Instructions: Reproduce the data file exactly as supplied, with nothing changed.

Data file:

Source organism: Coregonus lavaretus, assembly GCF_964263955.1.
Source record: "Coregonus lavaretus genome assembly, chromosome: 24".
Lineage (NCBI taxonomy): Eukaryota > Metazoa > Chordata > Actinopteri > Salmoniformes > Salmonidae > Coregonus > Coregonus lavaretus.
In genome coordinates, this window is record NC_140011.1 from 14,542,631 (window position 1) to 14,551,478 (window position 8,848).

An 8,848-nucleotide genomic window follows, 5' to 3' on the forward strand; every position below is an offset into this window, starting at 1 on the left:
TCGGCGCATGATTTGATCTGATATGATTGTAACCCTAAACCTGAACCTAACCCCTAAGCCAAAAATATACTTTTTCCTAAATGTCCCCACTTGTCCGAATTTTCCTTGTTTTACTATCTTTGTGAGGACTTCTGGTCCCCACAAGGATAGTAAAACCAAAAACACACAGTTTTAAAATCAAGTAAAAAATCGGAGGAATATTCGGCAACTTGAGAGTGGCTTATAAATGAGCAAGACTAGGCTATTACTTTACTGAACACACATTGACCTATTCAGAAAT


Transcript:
Source organism: Coregonus lavaretus, assembly GCF_964263955.1.
Source record: "Coregonus lavaretus genome assembly, chromosome: 24".
Lineage (NCBI taxonomy): Eukaryota > Metazoa > Chordata > Actinopteri > Salmoniformes > Salmonidae > Coregonus > Coregonus lavaretus.
In genome coordinates, this window is record NC_140011.1 from 14,542,631 (window position 1) to 14,551,478 (window position 8,848).

An 8,848-nucleotide genomic window follows, 5' to 3' on the forward strand; every position below is an offset into this window, starting at 1 on the left:
TCGGCGCATGATTTGATCTGATATGATTGTAACCCTAAACCTGAACCTAACCCCTAAGCCAAAAATATACTTTTTCCTAAATGTCCCCACTTGTCCGAATTTTCCTTGTTTTACTATCTTTGTGAGGACTTCTGGTCCCCACAAGGATAGTAAAACCAAAAACACACAGTTTTAAAATCAAGTAAAAAATCGGAGGAATATTCGGCAACTTGAGAGTGGCTTATAAATGAGCAAGACTAGGCTATTACTTTACTGAACACACATTGACCTATTCAGAAAT